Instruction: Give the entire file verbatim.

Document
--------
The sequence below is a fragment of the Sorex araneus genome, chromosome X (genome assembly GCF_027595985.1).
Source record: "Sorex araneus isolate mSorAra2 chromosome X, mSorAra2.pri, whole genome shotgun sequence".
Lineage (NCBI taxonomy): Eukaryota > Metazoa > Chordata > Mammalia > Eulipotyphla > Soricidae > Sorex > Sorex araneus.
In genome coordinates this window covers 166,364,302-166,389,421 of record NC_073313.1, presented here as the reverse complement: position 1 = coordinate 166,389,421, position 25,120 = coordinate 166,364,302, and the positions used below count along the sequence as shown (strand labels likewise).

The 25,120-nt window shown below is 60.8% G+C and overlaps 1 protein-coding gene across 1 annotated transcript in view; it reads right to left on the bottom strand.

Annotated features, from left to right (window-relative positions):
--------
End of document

The sequence below is a fragment of the Sorex araneus genome, chromosome X (genome assembly GCF_027595985.1).
Source record: "Sorex araneus isolate mSorAra2 chromosome X, mSorAra2.pri, whole genome shotgun sequence".
Lineage (NCBI taxonomy): Eukaryota > Metazoa > Chordata > Mammalia > Eulipotyphla > Soricidae > Sorex > Sorex araneus.
In genome coordinates this window covers 166,364,302-166,389,421 of record NC_073313.1, presented here as the reverse complement: position 1 = coordinate 166,389,421, position 25,120 = coordinate 166,364,302, and the positions used below count along the sequence as shown (strand labels likewise).

The 25,120-nt window shown below is 60.8% G+C and overlaps 1 protein-coding gene across 1 annotated transcript in view; it reads right to left on the bottom strand.

Annotated features, from left to right (window-relative positions):